“It strains logic to characterize something that accounts for almost 70 percent of a program as a ‘gap-filler’. We recognize that several factors have contributed to the unintentional growth in private sector care, such as two wars, staffing shortages, and broad reserve mobilization. That said, without appropriate planning, the effect of these factors could be an irreversible trend, placing medical readiness for future contingencies in jeopardy. Congress clearly believes the Department must develop a long-term plan to maximize the capabilities of the direct care system, and we would like to hear from our witnesses today any ideas they may have.
“This has been a momentous year for health care in this country. Last month, the Patient Protection and Affordable Care Act, and the companion improvements bill, were signed into law. Further, just last week the Senate unanimously passed the TRICARE Affirmation Act, introduced by the chairman of this committee, Ike Skelton, which had previously passed unanimously in the House.
“The TRICARE Affirmation Act explicitly states that TRICARE and nonappropriated fund (NAF) health plans meet all of the health care requirements for individual health insurance under the newly enacted health care reform law. TRICARE and the NAF health plans already meet the minimum requirements for individual health insurance coverage in the recently enacted health care bill, and no TRICARE or NAF health plan beneficiary will be required to purchase additional coverage beyond what they already have.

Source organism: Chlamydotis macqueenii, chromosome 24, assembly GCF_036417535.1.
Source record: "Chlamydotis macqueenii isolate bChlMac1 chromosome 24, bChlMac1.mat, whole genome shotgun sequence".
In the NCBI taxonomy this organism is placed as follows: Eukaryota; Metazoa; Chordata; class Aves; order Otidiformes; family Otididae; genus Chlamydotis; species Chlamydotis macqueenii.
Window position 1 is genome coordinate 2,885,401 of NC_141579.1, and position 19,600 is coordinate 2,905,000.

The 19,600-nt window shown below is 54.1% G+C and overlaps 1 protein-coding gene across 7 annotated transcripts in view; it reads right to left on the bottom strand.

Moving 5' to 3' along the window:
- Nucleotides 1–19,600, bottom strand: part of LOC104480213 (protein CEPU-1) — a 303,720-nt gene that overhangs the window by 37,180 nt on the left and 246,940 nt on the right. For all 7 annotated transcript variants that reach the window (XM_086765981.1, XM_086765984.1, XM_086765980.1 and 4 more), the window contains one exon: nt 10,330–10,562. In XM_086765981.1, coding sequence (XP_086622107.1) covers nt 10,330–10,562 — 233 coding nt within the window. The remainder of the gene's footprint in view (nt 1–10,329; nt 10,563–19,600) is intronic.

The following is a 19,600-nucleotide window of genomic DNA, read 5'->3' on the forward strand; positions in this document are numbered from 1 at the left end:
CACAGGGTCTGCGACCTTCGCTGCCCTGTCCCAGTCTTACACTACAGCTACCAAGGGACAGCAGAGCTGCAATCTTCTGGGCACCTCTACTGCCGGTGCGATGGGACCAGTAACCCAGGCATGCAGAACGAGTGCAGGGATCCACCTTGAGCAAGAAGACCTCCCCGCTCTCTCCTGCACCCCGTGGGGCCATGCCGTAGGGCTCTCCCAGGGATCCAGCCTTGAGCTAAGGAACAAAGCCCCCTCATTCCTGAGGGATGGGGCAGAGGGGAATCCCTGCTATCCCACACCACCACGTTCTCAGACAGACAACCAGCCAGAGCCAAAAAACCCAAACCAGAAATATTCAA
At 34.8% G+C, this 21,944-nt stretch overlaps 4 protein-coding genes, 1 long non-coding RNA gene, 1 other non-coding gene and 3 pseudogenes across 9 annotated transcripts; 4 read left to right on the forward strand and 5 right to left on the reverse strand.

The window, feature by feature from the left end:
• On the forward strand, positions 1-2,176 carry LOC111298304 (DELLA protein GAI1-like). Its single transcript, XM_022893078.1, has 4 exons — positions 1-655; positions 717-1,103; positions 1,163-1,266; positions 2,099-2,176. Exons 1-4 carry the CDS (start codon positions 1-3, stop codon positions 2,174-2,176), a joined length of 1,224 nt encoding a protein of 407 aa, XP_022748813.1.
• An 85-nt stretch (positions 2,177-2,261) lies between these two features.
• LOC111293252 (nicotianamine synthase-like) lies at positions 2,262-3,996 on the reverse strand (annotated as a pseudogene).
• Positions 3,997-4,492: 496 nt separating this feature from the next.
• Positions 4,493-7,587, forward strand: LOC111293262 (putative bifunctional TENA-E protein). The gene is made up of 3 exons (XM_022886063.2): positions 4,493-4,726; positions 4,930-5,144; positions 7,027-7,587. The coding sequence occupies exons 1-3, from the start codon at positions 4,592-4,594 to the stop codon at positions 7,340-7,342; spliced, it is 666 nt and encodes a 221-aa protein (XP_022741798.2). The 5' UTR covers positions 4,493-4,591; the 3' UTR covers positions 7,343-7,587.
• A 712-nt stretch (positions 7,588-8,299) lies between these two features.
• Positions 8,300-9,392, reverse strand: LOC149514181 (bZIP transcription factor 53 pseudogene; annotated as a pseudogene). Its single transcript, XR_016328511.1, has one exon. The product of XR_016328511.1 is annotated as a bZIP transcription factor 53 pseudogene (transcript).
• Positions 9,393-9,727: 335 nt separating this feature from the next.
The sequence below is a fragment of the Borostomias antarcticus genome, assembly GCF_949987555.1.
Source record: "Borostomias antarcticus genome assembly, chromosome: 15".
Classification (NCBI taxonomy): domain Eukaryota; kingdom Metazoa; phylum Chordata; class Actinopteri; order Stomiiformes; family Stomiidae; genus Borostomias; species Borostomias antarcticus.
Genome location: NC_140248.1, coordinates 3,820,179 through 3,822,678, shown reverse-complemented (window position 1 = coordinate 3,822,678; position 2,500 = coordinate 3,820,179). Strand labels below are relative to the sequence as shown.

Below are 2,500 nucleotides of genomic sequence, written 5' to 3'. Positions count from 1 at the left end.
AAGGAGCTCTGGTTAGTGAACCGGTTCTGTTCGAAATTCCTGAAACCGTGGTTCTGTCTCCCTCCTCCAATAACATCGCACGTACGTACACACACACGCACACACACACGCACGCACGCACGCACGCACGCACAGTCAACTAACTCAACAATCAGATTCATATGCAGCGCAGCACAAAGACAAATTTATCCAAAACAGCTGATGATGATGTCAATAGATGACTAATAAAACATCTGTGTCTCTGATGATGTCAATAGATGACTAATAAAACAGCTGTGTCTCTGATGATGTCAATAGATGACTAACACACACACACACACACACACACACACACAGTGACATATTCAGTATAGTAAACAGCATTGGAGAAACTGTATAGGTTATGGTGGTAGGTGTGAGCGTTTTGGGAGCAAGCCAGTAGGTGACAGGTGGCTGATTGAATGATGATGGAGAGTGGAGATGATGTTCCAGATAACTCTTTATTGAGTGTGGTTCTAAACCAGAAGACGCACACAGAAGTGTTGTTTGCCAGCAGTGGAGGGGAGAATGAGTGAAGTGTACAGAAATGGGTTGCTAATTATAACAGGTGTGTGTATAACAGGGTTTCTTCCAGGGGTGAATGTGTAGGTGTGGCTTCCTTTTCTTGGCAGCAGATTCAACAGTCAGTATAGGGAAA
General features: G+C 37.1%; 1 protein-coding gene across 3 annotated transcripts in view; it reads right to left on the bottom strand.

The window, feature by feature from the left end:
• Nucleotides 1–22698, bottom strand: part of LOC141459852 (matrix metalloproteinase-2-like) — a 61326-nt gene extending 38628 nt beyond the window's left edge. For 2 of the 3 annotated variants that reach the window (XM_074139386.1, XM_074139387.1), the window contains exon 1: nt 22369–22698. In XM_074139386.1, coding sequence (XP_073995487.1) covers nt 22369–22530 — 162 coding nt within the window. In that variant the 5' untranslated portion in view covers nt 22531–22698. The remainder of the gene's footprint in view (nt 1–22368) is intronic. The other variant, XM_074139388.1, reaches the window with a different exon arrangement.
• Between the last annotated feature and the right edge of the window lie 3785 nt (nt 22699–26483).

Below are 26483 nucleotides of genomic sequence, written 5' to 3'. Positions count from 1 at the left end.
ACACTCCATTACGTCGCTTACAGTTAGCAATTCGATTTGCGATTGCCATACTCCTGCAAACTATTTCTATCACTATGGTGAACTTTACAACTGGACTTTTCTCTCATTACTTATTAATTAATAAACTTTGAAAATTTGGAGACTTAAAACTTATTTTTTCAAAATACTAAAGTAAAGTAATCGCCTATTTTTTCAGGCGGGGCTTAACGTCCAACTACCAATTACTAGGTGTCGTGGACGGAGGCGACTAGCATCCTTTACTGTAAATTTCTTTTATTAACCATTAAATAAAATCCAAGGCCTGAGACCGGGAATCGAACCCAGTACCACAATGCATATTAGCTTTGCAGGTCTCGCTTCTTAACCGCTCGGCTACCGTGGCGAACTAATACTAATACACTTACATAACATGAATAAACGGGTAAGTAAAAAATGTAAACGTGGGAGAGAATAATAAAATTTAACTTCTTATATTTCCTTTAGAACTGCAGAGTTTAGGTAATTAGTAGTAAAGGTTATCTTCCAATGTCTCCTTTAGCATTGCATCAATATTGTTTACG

“However, to reassure our military service members and their families and make it perfectly clear that they will not be negatively affected by the health care reform law, the TRICARE Affirmation Act explicitly states that TRICARE and the NAF health plans meet the minimum requirements for individual health insurance.
“Now that the bills are law, parents across the country will now be able to extend their health coverage to their dependent children up to age 26. Being true to their word, Congressional Democratic leadership ensured that the health reform bills did not involve TRICARE in any way. Since care was taken to guarantee that the Department of Defense health programs under title 10, United States Code, were not touched by the health reform bills, this means that the new law does not allow TRICARE beneficiaries to extend their health coverage to their dependent children.
“Fortunately, a member of this committee, Mr. Heinrich of New Mexico, quickly crafted and introduced a bill, H.R. 4923, the TRICARE Dependent Coverage Extension Act, that would amend title 10 to precisely match the health reform law to allow TRICARE beneficiaries to extend their health coverage to their dependent children up to age 26. Mr. Heinrich, thank you for introducing this important legislation, and I want to let everyone know that I intend to include Mr. Heinrich’s bill in this subcommittee’s mark for this year’s National Defense Authorization Act in a few weeks.”